• You need to check if the management packs work with SCOM 2016, especially third party or community MP’s. Please ask the vendor BEFORE you start the upgrade.
  • Make sure you meet the system requirements for SCOM 2016 .
  • Remember there are also 3rd party connectors in SCOM which might are not supported by SCOM 2016.

3. SCOM In-place upgrade and OS upgrade (“Big Bang++”)

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  • If you decide to go for an in-place upgrade and you also want to upgrade the operating system to Windows Server 2016 in your environment, then this is an elegant way to achieve this goal. The risks are the same as “in-place only” upgrade but in addition you need to have a good plan how to switch the SCOM agents and ACS Forwarders to the new management servers. Before you start upgrading, make sure you have new Windows Server 2016 servers installed, which will become the new management servers. Step 1 is to run in-place upgrade on an “old” SCOM 2012 R2 management server (make sure it meets SCOM 2016 system requirements). If this is finished upgrade the other SCOM 2012 R2 management servers to SCOM 2016 and also ACS Collector, Gateways, Console, Web Console and Reporting Server. Step 2 if your management group is upgraded successfully install SCOM 2016 management servers on the fresh installed Windows Server 2016 servers. Depending on your SCOM environment, but if you have ACS installed, you could also install ACS Collector on a additional dedicated SCOM 2016 management server running on Windows Server 2016. Step 3 move the Windows / Linux agents, ACS Forwarders to the new management servers / ACS Collector. Step 4 uninstall the “old” management servers from the management group. If you have Web Console and/or Reporting installed you could simply uninstall the features from the “old” SCOM servers and reinstall it on new Windows Server 2016 server pointing to the SCOM 2016 deployment. I recommend uninstalling Reporting and Web Console BEFORE you upgrade the management group. This scenario has the same problems as an “in-place only” scenario but additionally you have to be aware of few more things:
  • Switching the Windows / Linux agents or ACS Forwarders to the new management servers could take some time and depending on the amount of “clients” Step 3 needs to be planned carefully.
  • If you don’t have the agents controlled by the SCOM Console you need to prepare some PowerShell scripts for moving the agents / ACS Forwarders to the new management servers.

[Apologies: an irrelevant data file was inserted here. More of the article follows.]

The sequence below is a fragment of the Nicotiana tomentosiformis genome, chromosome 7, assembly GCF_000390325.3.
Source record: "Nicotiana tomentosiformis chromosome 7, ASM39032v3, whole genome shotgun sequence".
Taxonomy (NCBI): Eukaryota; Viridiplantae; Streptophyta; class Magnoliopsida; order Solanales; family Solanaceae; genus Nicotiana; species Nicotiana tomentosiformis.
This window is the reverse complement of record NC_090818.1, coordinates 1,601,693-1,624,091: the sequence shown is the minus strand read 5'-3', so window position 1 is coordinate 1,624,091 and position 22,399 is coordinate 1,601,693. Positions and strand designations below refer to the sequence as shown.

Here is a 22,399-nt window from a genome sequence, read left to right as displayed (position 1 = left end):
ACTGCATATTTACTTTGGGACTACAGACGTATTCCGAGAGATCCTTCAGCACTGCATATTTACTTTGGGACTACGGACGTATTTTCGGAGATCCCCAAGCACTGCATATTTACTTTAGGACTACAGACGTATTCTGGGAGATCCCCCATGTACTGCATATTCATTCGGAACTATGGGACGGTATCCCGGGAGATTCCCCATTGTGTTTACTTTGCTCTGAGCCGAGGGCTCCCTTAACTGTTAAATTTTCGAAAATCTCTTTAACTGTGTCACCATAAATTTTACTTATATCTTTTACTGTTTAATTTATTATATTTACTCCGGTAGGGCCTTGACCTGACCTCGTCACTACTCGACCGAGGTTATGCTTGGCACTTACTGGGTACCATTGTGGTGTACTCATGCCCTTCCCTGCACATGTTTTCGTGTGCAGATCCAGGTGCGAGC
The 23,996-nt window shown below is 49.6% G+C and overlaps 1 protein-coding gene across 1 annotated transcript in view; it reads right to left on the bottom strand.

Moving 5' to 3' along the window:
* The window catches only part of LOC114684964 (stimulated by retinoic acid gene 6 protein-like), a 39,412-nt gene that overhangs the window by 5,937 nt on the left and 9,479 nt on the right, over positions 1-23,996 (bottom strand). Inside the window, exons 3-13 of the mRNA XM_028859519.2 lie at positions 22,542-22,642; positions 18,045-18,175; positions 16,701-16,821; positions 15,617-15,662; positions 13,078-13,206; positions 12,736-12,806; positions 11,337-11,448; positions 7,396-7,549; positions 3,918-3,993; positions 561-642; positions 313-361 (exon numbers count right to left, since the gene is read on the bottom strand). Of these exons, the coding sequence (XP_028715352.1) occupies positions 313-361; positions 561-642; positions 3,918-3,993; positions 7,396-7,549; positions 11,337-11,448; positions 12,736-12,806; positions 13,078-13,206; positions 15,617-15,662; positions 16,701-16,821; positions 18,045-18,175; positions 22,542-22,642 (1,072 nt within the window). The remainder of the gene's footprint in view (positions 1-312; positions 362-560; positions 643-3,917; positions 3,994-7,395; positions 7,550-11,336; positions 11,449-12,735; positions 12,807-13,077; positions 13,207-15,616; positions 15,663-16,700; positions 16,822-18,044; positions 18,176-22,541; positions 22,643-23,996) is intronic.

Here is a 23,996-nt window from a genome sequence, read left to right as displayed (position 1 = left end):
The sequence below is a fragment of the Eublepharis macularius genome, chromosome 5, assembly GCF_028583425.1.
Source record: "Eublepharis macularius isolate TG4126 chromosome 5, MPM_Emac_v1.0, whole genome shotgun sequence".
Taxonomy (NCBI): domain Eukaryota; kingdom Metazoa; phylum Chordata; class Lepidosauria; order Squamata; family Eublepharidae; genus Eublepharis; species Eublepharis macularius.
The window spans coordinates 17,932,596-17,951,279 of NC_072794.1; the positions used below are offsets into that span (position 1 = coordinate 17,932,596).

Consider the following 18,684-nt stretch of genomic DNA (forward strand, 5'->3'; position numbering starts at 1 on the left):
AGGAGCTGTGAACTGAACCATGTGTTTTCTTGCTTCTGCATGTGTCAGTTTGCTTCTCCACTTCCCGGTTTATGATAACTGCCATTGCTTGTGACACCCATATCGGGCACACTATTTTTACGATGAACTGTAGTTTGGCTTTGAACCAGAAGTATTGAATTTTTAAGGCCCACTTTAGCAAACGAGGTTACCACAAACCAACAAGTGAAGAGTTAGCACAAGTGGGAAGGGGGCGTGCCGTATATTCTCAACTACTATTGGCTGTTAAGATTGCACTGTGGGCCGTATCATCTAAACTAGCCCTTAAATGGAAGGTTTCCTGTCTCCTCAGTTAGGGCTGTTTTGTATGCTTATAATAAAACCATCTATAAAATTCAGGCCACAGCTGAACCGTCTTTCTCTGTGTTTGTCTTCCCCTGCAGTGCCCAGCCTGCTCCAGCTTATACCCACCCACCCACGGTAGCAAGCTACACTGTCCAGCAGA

• Remember to install certificates for Linux  or Windows agents monitoring on the new management servers.
  • Remember to set the SPNs for the new management servers.
  • If you changed settings (Registry)  on your old management servers, check if you need to make these settings on your new management servers as well.

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SMA – Migrating SMA Runbooks (SMART Toolkit) Annoying Confirmation

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To migrate SMA runbooks from one environment to another you probably want to use SMA Runbook Toolkit to export and import the runbooks and assets, you can find the download here. This toolkit is a collection of PowerShell scripts which are few years old but still work perfectly with SMA 2016. After you downloaded the toolkit and extracted it, there is e.g. the SMART\Import and Export Tool\SMART-IE-GUI.ps1 to export and import your runbooks with a PowerShell GUI…

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…and the GUI looks like this…

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One problem you might encounter is, that you would have to confirm the execution of a child script Import-SMARunbookfromXMLorPS1.ps1 for each script you want to import…

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…to circumvent this annoying step, you need to unblock the files in PowerShell. How can you do it? Well you just need to get all files in the SMART directory and use Unblock-File cmdlet to unblock the script….

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…after this step the import runs without interruption. This problem happens not only to the SMART tools, but also could happen to any other module you download from an external source.